Also in the reserve are golden-crowned sifakas, cousins of the Coquerel’s, and possibly even more beautiful. After scrambling down dense hills, and clinging vines for balance, our group came to a quiet spot to sit in the brush where a family of these social and very playful lemurs were going about their day. Only several arms’ lengths away from us, an apparent sibling pair tumbled down a tree trunk and wrestled in the dirt, while a new mom tried to keep her curious baby from wandering away. Nearby a papa sifaka stayed close, meantime, nuzzling and grooming his mate. We all stared; enthralled, snapping pictures, and grateful for the encounter — if a little voyeuristic.

This golden sifaka family shared a private moment with us.

This golden sifaka family shared a private moment with us.

Next on the trail was Ranomafana National Park, a dense and mountainous tropical forest in the Fianarantsoa province of southeastern Madagascar, with an altitude ranging between 800–1,200m (2,624–3.937 ft). Some 12 different lemur species are said to be found here, but the park is best known for its critically endangered golden and greater bamboo lemurs, which feast on Madagascar’s giant bamboo trees.

Seeing these small, shy primates in their natural habitat requires some sturdy boots and extra physical effort, which members of our group agreed was the most challenging part of the trip. But the dense scramble was worth it: Tarzan fantasies were fulfilled.

A bamboo lemur in Ranomafana National Park.

A bamboo lemur in Ranomafana National Park.

We travelled southwest to the Anja Community Reserve on the edge of Isalo National Park, the country’s second oldest and largest national park. Anja is known for having some of the most accessible groups of ring-tailed lemurs in the country, whose population has grown from 150 to 850 in recent years thanks to smart conservation. If you’ve watched the DreamWorks Animation films (think King Julien), you know these playful critters.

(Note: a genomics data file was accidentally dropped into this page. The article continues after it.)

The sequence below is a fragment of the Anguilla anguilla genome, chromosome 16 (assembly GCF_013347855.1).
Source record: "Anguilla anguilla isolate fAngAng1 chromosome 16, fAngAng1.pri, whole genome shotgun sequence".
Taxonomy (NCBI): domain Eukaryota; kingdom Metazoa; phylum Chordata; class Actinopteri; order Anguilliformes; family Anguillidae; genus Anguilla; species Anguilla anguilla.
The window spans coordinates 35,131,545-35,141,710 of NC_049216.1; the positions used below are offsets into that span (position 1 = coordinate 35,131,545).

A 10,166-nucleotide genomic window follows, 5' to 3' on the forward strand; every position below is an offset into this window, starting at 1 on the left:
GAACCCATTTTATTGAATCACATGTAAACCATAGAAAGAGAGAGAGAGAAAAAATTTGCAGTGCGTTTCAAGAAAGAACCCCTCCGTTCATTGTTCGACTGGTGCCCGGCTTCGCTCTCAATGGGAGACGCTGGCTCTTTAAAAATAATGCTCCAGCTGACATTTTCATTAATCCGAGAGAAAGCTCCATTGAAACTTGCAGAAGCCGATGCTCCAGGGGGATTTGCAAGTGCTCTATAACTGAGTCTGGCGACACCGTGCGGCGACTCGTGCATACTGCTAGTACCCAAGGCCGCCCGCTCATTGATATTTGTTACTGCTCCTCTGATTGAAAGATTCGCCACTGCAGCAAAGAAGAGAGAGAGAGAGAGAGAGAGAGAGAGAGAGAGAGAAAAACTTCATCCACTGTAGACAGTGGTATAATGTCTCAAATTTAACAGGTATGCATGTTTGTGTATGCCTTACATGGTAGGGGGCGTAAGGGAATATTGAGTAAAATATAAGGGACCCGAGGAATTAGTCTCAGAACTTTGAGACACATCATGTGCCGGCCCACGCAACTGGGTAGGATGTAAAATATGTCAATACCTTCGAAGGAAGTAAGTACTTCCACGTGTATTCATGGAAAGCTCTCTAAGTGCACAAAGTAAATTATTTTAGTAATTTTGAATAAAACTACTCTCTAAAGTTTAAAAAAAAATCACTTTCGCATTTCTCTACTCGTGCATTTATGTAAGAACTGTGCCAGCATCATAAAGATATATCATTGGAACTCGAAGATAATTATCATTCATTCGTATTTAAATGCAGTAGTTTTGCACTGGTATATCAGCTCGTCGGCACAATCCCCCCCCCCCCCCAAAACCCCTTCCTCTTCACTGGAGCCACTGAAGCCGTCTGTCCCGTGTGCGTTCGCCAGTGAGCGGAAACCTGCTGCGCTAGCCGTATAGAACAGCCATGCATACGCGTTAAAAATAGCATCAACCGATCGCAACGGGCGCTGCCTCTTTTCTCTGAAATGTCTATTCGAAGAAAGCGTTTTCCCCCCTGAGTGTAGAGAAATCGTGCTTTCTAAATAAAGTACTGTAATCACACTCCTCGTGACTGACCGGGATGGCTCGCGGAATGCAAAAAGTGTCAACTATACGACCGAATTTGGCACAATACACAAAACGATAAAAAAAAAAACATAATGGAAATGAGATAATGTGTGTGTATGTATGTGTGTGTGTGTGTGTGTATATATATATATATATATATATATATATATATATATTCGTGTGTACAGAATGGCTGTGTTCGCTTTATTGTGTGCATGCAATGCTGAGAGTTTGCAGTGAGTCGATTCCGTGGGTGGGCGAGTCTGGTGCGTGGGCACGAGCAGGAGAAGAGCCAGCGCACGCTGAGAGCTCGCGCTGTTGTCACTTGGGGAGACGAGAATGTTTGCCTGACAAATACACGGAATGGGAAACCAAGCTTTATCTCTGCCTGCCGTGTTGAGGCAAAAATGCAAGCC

Hiking into the reserve — which employs craftswomen, wilderness guides, and youth through tourism dollars — the terrain was distinctly different: drier, rockier, more monochromatic. In this central highland part of Madagascar, sandstone massifs jut out from the earth and winds whip a frenzy. But a short walk is all it takes to encounter our first “conspiracy” of ring-tailed lemurs, or group, as they’re called. Huddled up in striped furballs to keep warm against the winds, these female-led lemurs offered the kind of picture taking that makes your neck ache. In the best way.

This ring tailed lemur's got his eye on something!

This ring tailed lemur's got his eye on something!

There were other lemur species and stops along the trail, which is more dispersed than connected, but will certainly deliver incredible wildlife viewing and picture opportunities your friends will envy. And thank goodness it does. As Madagascar works to recover from a recent past of political instability and economic isolation, and invests more in cultural and wildlife tourism, these furry brand ambassadors could prove key to attracting adventure travellers.

Getting There

G Adventures runs a number of departures in Madagascar’s encompassing a wide range of departure dates and activities to cater to different tastes. We’re thrilled at the prospect of showing you this big blue planet of ours — check out our small group trips here.